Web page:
“If you’re her friend, it’s a good place to be,” Hanson said. “She’s just a great person and she cares a lot.”

Hopeful space engineer inspired by father’s career

Tucked within the twists and turns of the Electrical and Mechanical Engineering Building is a small office where Gregory Wallace prepares for the world of space engineering.

RYAN PUGH | The Daily Evergreen

Senior mechanical engineering major Gregory Wallace has interned with Planetary Resources, an asteroid mining company, to find his passion for space.

He said the vast expanse of space doesn’t intimidate him, but intrigues him. His interest in how the physical world works drives him to learn about anything that he can get his hands on.

“I’m curious about how things work,” Wallace said.

Growing up in Renton, his dad taught him how things are put together. This inspired Wallace to become a mechanical engineer, like his dad. Joining the Innovation for Sustainable Energy club at WSU gave him insight into potential careers within this field.

ISE is working to create a refueling station for hydrogen-powered cars. They are building a liquefier to condense hydrogen gas into liquid form, because transporting liquid hydrogen is much safer and easier than gas.

Wallace interned with Planetary Resources, an asteroid mining company, which launched his passion for space engineering. He applied knowledge from class to his internship and gained real-world experience.

“I wish I would have been involved in space engineering earlier,” he said.

After his internship, he joined Cougs in Space, a group of students building a cube satellite that will be launched into space a few years from now. NASA is funding the launch, alleviating a major financial burden for the team and allowing money to go toward equipment. Wallace is the structures team lead, dealing with the mechanical aspects of the cube satellite.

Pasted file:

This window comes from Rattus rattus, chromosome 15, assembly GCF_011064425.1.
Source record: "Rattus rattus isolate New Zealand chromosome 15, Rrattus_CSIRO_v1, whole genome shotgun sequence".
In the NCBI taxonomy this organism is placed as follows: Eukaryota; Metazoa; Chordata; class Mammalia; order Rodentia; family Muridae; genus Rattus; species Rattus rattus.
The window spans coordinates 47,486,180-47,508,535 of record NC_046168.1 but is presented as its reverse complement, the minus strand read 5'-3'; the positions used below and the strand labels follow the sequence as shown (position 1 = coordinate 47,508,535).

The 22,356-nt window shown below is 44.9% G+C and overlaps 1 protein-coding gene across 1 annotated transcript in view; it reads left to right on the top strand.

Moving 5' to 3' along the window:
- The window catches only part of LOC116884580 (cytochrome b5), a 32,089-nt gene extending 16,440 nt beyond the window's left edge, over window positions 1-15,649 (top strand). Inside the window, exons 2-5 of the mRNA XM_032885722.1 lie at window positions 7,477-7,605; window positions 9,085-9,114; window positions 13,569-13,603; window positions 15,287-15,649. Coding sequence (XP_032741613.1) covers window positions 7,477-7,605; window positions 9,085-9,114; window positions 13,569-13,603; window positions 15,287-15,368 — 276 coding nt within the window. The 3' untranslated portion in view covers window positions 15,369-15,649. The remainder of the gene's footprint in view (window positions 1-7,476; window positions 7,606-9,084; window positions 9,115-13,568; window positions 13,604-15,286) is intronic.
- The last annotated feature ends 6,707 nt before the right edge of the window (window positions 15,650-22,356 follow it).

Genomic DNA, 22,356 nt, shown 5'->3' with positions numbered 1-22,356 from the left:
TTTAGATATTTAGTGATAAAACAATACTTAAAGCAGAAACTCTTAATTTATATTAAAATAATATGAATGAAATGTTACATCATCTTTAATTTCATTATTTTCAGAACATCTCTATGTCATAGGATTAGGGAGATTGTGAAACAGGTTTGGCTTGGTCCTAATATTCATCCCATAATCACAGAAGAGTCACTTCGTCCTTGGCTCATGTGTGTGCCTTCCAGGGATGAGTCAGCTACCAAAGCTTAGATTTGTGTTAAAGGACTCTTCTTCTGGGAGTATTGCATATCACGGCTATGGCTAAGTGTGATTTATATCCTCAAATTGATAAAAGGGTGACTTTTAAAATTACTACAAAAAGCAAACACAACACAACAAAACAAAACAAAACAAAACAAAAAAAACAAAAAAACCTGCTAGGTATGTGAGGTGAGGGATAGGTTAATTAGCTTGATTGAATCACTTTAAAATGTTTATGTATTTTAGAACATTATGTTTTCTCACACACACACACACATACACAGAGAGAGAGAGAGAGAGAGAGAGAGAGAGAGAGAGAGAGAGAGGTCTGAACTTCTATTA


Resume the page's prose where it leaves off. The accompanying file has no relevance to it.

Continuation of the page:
As a senior nearing graduation, Wallace would like to continue in space engineering and add a personal interest of his — cryogenics, the study of how material behaves at very low temperatures.

Graduate student to study overseas

WSU Vancouver student Amanda Thiel has been passionate about plants since her undergraduate years.

Courtesy Amanda Thiel

Amanda Thiel traveled to Guatemala to research ethnobotany, or how people use plants in religion.

Nearing graduation with a master’s in cultural anthropology, Thiel has traveled overseas for her research and educated elementary school children about botany.

Thiel went to rural Guatemala in the summer of 2016 to research ethnobotany, the study of how people use plants in their region. During her two-month stay, she interviewed Q’eqchi’ Maya villagers about the type of plants growing in their gardens, and used the information she gathered for her thesis.

She formed an outreach program last year by gathering a group of her colleagues to educate elementary students at Franklin Elementary School about anthropology. Many students at this age are not familiar with anthropology, Thiel said, and it was important for her to teach them about diversity and similarities in each culture.

Thiel and her colleagues plan to continue this outreach program not only in Washington, but also in Oregon.

Thiel, who is also a single mother, said both WSU Pullman and WSU Vancouver, which she transferred to last semester, have been a positive experience and helpful with childcare.

Jo Bonner, office assistant for the department of anthropology in Pullman, said Thiel is a “down-to-earth ray of sunshine with a generous spirit.” She is positive and hardworking in school, Bonner added.

After graduation, Thiel plans to continue her education at WSU Vancouver, where she will receive her doctorate in cultural anthropology and travel overseas again to conduct more research. Her goal is to someday become a professor and teach students about anthropology.

“Do what you love,” she said, “but also be realistic.”